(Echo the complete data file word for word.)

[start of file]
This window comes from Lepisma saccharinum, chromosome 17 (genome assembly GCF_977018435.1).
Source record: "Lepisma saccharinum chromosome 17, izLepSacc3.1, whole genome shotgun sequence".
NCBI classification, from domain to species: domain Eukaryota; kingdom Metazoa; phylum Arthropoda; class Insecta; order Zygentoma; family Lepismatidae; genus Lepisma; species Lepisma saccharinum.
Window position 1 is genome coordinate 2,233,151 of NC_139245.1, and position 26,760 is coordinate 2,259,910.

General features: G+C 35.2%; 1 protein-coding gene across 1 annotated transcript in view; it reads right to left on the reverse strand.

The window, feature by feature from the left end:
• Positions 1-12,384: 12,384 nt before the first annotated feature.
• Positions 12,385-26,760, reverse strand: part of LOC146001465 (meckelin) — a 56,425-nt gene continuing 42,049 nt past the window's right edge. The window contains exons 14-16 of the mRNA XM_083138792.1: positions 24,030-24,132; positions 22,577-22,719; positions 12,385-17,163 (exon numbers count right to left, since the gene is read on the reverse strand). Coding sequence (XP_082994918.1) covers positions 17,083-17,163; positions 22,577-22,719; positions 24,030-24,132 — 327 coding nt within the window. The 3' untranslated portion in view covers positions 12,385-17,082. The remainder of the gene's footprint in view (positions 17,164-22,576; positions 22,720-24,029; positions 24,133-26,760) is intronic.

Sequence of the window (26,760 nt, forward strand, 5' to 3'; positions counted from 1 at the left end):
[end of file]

This window comes from Lepisma saccharinum, chromosome 17 (genome assembly GCF_977018435.1).
Source record: "Lepisma saccharinum chromosome 17, izLepSacc3.1, whole genome shotgun sequence".
NCBI classification, from domain to species: domain Eukaryota; kingdom Metazoa; phylum Arthropoda; class Insecta; order Zygentoma; family Lepismatidae; genus Lepisma; species Lepisma saccharinum.
Window position 1 is genome coordinate 2,233,151 of NC_139245.1, and position 26,760 is coordinate 2,259,910.

General features: G+C 35.2%; 1 protein-coding gene across 1 annotated transcript in view; it reads right to left on the reverse strand.

The window, feature by feature from the left end:
• Positions 1-12,384: 12,384 nt before the first annotated feature.
• Positions 12,385-26,760, reverse strand: part of LOC146001465 (meckelin) — a 56,425-nt gene continuing 42,049 nt past the window's right edge. The window contains exons 14-16 of the mRNA XM_083138792.1: positions 24,030-24,132; positions 22,577-22,719; positions 12,385-17,163 (exon numbers count right to left, since the gene is read on the reverse strand). Coding sequence (XP_082994918.1) covers positions 17,083-17,163; positions 22,577-22,719; positions 24,030-24,132 — 327 coding nt within the window. The 3' untranslated portion in view covers positions 12,385-17,082. The remainder of the gene's footprint in view (positions 17,164-22,576; positions 22,720-24,029; positions 24,133-26,760) is intronic.

Sequence of the window (26,760 nt, forward strand, 5' to 3'; positions counted from 1 at the left end):